Following on Judge Newman’s dissent in Sanofi-Aventis Deutschland GmbH v. Mylan Pharmaceuticals Inc., parties are seeking to preserve their rights by challenging the Federal Circuit’s holding that a party’s failure to raise the Arthrex Appointment Clause issue in their opening brief waives that challenge.
For example, Customedia Technologies, LLC (“Customedia”) petitioned for rehearing en banc of the Federal Circuit’s denial of its motion for leave to file a supplemental brief raising the Appointments Clause challenge. As noted in an earlier post, on the day after the Arthrex decision the Federal Circuit denied Customedia’s motion for leave because it did not raise the Appointments Clause challenge in its opening brief or a motion filed prior to its opening brief.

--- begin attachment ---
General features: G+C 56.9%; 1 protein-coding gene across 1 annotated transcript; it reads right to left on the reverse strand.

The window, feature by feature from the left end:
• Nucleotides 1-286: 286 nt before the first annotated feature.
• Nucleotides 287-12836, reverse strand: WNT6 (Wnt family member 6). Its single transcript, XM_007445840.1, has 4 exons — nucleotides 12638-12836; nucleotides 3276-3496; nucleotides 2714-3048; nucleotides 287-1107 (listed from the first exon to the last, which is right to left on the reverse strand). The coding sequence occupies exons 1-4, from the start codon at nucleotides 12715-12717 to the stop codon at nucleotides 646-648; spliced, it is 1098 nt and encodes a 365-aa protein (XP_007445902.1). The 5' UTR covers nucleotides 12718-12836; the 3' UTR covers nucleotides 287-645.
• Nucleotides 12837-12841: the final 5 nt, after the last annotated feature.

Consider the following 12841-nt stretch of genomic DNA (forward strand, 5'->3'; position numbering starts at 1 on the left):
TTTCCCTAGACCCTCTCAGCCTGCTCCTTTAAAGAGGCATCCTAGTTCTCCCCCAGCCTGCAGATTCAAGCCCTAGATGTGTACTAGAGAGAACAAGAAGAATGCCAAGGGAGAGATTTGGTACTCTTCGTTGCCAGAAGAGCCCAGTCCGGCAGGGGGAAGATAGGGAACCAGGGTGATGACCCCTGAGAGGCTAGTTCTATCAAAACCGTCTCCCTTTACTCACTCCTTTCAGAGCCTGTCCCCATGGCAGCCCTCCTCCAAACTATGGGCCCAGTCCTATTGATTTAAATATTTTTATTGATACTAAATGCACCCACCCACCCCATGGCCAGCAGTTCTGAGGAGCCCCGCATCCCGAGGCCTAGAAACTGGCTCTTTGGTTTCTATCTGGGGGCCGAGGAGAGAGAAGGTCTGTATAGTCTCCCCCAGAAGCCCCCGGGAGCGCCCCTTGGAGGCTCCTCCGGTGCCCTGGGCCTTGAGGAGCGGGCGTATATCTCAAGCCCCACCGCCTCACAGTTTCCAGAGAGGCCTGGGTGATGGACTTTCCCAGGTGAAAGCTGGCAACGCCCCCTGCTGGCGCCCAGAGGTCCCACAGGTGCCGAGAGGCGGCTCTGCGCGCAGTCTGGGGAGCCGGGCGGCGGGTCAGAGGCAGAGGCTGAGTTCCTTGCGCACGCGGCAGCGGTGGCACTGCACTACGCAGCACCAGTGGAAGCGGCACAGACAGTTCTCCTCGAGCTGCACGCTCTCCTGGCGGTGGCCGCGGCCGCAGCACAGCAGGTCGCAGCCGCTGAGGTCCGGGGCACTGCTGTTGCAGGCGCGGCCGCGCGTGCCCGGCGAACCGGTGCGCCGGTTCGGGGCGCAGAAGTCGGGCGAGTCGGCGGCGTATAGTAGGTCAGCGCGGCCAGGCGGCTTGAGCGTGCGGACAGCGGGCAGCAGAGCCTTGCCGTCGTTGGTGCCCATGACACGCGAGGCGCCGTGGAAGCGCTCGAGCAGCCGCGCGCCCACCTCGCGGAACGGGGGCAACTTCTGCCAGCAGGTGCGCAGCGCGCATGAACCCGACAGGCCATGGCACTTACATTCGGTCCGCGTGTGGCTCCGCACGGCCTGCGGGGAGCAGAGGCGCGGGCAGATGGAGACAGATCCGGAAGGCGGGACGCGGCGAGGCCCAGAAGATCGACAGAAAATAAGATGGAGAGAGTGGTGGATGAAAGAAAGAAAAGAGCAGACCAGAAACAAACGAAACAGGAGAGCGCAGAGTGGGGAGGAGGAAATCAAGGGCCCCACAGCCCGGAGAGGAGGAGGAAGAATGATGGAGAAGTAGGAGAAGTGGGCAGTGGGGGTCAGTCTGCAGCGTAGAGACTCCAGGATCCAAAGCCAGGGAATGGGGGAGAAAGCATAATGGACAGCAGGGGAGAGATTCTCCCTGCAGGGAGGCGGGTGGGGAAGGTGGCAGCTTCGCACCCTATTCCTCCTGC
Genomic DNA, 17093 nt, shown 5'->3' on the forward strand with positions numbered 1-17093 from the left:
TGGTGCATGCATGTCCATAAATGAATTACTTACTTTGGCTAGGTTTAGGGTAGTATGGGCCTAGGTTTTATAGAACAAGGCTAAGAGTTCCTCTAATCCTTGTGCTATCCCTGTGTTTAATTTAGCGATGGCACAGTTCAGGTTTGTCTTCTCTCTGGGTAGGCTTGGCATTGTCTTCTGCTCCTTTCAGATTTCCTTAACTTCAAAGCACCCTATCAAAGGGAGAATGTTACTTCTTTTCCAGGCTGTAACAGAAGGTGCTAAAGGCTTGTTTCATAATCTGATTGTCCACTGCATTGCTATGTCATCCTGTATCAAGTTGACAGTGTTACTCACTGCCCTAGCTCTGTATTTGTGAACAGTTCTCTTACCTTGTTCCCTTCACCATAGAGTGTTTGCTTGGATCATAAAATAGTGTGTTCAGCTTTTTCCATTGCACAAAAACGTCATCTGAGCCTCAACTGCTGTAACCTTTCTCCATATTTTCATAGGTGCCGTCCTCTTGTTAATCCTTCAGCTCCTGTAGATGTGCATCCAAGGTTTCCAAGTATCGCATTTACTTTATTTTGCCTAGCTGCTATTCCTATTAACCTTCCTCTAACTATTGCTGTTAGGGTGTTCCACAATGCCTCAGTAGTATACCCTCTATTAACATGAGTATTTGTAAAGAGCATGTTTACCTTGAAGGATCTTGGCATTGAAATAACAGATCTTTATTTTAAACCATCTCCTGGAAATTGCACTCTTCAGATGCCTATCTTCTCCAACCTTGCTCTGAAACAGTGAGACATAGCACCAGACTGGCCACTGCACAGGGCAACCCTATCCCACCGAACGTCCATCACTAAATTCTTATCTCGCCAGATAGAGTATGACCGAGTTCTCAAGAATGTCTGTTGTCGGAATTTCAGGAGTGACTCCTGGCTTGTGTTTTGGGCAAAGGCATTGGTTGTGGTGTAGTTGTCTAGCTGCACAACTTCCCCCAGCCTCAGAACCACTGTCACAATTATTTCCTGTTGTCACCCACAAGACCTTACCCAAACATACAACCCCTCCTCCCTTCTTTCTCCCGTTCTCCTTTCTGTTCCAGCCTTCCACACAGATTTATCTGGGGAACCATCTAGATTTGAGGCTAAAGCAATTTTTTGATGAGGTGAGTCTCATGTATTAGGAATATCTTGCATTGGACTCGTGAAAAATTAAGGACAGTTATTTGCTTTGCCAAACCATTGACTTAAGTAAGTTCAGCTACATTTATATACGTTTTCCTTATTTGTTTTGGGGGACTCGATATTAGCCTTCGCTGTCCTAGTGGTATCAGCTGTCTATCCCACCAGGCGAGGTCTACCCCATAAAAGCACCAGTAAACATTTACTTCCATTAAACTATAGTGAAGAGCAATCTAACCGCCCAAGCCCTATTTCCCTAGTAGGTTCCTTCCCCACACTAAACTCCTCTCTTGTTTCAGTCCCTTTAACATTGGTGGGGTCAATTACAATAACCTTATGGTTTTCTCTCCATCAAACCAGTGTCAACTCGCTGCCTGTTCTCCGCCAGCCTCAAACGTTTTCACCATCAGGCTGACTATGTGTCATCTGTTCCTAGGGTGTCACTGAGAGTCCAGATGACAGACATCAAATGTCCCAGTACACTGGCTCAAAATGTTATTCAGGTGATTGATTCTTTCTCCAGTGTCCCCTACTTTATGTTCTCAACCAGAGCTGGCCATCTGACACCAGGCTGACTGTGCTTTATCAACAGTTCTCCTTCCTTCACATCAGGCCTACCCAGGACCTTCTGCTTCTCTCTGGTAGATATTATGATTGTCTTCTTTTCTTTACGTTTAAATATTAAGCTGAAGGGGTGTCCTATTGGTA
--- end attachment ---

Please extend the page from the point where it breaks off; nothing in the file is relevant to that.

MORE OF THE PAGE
Customedia argues in its petition that the Arthrex holding represents a significant change in the law of “exceptional importance” that occurred during the pendency of Customedia’s appeal. It further argued that the Federal Circuit’s denial of its motion for leave contradicts Federal Circuit precedent that “a party does not waive an argument that arises from a significant change in law during the pendency of an appeal,” and the Supreme Court’s guidance that an exception to the waiver rule exists in cases “in which there have been judicial interpretations of existing law after decision below and pending appeal—interpretations which if applied might have materially altered the result.”
The Federal Circuit has ruled in this case that the rehearing en banc petition was improper and that a motion for reconsideration by the Federal Circuit panel is the correct avenue. The panel extended Customedia’s due date for that motion by 30 days.
We will continue to monitor this case for updates.
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